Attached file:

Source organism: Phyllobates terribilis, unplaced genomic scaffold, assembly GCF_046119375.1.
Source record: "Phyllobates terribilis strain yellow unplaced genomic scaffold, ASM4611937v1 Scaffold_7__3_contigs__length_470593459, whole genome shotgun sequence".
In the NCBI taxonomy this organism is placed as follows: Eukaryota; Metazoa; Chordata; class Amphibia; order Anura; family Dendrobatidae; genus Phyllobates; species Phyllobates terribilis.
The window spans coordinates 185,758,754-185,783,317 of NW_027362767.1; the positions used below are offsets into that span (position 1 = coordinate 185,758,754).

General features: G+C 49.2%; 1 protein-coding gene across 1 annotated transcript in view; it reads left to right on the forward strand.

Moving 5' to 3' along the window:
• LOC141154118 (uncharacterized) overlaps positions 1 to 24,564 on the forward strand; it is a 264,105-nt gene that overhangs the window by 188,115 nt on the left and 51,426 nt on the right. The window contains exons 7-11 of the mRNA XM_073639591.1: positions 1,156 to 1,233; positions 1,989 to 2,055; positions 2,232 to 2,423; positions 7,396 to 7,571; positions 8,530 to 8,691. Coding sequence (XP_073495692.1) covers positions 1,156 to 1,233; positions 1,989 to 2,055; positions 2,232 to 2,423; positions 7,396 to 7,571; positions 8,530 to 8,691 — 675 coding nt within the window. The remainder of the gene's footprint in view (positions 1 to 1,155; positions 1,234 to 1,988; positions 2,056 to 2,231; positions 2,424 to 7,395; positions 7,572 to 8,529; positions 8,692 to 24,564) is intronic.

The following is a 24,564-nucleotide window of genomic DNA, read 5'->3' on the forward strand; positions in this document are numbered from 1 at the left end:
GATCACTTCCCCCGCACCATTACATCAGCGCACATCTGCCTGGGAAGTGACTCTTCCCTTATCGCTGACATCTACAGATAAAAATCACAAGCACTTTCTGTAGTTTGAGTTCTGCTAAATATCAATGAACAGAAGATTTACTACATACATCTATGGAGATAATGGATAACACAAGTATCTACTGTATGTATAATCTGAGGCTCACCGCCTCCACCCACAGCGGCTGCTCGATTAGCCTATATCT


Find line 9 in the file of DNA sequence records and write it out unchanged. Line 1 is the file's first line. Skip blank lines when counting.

GATCACTTCCCCCGCACCATTACATCAGCGCACATCTGCCTGGGAAGTGACTCTTCCCTTATCGCTGACATCTACAGATAAAAATCACAAGCACTTTCTGTAGTTTGAGTTCTGCTAAATATCAATGAACAGAAGATTTACTACATACATCTATGGAGATAATGGATAACACAAGTATCTACTGTATGTATAATCTGAGGCTCACCGCCTCCACCCACAGCGGCTGCTCGATTAGCCTATATCT